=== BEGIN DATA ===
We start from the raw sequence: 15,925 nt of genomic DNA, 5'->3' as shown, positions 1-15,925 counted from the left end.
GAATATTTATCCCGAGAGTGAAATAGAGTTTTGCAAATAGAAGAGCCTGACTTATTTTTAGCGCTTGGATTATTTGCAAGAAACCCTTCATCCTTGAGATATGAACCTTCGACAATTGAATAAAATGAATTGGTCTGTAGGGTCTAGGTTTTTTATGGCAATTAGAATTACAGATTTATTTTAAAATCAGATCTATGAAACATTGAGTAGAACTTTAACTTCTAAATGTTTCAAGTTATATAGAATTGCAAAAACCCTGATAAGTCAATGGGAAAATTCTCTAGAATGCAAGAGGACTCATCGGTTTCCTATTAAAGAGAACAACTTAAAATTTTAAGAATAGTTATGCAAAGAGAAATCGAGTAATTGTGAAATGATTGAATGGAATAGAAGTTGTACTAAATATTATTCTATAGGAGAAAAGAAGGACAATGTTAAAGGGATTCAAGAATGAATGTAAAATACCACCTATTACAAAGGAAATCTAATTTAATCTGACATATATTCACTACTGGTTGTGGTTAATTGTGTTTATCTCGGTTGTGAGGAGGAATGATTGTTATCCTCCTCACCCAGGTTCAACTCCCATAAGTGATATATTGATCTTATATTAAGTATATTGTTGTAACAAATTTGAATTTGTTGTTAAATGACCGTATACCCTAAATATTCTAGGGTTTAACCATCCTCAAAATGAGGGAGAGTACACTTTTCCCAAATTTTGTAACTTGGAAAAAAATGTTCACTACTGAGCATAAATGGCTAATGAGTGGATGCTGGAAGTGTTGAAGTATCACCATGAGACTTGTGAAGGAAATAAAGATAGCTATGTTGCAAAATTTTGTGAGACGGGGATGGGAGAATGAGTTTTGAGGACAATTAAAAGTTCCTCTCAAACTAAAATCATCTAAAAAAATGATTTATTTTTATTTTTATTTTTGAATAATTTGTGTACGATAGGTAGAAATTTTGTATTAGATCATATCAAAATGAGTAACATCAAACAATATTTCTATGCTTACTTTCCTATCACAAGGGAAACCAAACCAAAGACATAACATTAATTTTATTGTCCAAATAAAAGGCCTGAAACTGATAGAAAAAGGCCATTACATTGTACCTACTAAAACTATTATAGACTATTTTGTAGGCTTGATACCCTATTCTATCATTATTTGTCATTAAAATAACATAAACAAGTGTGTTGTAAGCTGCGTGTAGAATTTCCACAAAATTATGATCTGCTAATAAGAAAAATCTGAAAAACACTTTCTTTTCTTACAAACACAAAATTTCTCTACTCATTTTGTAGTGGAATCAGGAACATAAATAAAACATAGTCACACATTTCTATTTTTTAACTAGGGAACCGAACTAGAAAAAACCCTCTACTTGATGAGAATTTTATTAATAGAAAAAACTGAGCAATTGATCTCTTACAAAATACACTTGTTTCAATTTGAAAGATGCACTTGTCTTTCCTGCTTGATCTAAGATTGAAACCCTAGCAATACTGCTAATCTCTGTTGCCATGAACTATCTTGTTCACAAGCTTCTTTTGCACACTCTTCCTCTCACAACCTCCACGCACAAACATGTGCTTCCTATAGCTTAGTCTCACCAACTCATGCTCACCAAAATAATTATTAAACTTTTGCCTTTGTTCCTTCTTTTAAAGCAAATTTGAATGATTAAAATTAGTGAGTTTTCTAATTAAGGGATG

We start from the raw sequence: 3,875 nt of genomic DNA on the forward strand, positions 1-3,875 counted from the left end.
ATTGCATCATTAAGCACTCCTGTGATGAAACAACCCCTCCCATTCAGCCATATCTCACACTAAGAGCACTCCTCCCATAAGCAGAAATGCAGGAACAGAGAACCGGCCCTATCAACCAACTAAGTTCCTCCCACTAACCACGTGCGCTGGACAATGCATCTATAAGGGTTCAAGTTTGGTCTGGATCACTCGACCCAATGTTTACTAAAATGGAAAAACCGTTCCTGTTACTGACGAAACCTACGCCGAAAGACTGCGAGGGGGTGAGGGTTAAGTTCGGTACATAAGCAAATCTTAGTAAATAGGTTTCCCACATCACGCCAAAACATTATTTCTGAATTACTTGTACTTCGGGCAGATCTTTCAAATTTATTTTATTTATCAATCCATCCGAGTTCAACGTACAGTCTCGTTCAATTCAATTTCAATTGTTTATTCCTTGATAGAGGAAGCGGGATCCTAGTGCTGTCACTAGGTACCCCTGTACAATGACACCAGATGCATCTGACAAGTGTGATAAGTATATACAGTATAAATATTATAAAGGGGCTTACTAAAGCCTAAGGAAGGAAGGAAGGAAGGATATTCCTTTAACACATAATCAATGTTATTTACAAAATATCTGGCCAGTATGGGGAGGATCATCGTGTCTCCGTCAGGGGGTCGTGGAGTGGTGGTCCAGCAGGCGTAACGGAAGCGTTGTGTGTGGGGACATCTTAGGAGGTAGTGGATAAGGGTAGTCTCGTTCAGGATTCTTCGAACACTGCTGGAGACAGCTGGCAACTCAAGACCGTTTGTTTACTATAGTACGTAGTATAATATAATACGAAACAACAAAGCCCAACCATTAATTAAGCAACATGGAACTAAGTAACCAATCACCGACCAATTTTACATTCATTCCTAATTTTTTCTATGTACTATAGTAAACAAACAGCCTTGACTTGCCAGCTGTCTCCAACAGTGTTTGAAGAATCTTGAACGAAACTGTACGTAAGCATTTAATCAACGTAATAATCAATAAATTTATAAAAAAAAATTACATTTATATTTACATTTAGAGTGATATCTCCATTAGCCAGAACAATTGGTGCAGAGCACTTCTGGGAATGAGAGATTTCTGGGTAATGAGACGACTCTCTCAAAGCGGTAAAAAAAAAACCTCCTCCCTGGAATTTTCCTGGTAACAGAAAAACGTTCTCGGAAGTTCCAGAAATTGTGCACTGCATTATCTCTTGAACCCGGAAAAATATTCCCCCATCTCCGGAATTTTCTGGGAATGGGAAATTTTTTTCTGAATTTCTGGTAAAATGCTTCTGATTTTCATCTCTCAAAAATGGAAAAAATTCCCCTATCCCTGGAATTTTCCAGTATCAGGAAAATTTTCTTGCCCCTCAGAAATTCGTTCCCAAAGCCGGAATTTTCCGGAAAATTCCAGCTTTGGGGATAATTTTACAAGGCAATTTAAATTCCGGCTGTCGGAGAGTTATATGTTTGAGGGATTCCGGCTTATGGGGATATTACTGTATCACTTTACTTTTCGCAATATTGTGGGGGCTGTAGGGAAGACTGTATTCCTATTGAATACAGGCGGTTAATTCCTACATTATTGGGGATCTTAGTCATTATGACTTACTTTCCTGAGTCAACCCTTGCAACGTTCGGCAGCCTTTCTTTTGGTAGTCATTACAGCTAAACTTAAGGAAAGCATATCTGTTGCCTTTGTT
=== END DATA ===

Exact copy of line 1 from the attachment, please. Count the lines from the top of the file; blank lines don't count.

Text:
We start from the raw sequence: 15,925 nt of genomic DNA, 5'->3' as shown, positions 1-15,925 counted from the left end.